Different countries of the world use different analog video broadcast standards. You must use CCTV equipment that matches your country’s standard or you will have compatibility problems with your components.
The 3 main analog video broadcast standards used in the world are NTSC, PAL, and SECAM. All of the equipment that we sell at Optiview is NTSC (the USA standard).
If you are going to use the CCTV equipment outside of the United States, check this list of NTSC, PAL, and SECAM countries to see what video standard is used in your country.
Converters from one standard to another are available but they will only add to your installation complexity and cost, and may degrade the resulting image, so we do not recommend them.
NTSC (National Television Standards Committee) is the video standard used in North America and most of South America. It was developed around 1941 and originally had no provision for color television. In 1953, a new version of the NTSC standard was created to handle color. In NTSC, 30 frames are transmitted each second. Each frame is made up of 525 individual scan lines.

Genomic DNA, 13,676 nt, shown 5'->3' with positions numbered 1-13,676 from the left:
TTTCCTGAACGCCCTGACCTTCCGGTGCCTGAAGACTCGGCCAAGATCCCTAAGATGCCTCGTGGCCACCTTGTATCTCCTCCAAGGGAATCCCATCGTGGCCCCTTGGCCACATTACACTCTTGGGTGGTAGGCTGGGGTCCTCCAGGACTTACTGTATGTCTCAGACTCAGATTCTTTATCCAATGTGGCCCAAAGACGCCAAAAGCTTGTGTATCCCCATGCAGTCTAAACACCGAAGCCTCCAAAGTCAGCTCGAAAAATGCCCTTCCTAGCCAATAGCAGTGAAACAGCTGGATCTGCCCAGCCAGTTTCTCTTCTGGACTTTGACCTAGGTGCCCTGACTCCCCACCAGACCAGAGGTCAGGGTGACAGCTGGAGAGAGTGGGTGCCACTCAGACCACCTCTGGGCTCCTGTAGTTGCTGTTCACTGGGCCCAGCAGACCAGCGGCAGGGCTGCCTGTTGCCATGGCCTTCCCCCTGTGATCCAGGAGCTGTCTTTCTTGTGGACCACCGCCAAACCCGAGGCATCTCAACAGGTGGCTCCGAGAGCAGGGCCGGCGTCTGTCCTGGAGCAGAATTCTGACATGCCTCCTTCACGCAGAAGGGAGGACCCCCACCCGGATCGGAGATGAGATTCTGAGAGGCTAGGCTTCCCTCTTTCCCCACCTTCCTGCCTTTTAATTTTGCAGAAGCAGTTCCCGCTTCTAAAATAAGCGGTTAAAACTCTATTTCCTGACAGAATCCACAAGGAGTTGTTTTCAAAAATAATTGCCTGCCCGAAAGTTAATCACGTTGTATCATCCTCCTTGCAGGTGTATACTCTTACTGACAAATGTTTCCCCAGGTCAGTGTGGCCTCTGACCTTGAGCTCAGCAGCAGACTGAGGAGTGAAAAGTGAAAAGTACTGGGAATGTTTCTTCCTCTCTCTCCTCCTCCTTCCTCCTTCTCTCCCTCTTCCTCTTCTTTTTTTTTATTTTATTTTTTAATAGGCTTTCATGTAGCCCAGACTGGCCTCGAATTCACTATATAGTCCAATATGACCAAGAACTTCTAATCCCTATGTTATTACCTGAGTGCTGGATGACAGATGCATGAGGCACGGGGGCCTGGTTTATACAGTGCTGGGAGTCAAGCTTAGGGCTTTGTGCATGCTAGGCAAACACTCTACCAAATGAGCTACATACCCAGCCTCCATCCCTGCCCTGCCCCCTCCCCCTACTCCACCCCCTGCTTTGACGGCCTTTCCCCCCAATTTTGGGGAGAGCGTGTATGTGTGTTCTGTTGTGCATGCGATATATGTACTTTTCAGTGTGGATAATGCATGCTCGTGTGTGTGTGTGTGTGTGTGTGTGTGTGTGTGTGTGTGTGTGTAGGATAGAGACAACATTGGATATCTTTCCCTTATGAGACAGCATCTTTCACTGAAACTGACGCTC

PAL (Phase Alternating Line) is the predominant video standard used overseas. It was first developed in Western Europe around 1950. In PAL, 25 frames are transmitted each second. Each frame is made up of 625 individual scan lines.
SECAM (Sequential Color with Memory) is a standard originally developed in France around 1961. SECAM uses the same bandwidth as PAL (625 lines per frame) but transmits the color information differently.
Some of the differences between the standards stem from the different electrical power systems in use. In the United States and other countries, electrical power is generated at 60 hertz, so for technical reasons the NTSC signal is also sent out at 60 ‘fields’ per second. Most televisions use an interlaced system. This means that 30 lines of the image are sent out, followed by the alternating 30 lines. This line alternation happens so fast that it becomes undetectable, much like a film running through a projector. The result for an NTSC television is 30 frames of a complete image appearing every second. In contrast, Europe uses a 50 hertz power supply. So the equivalent PAL lines go out at 50 fields per second, or 25 alternating lines.
For a big picture view of the countries of the world and their video broadcast standards, see here.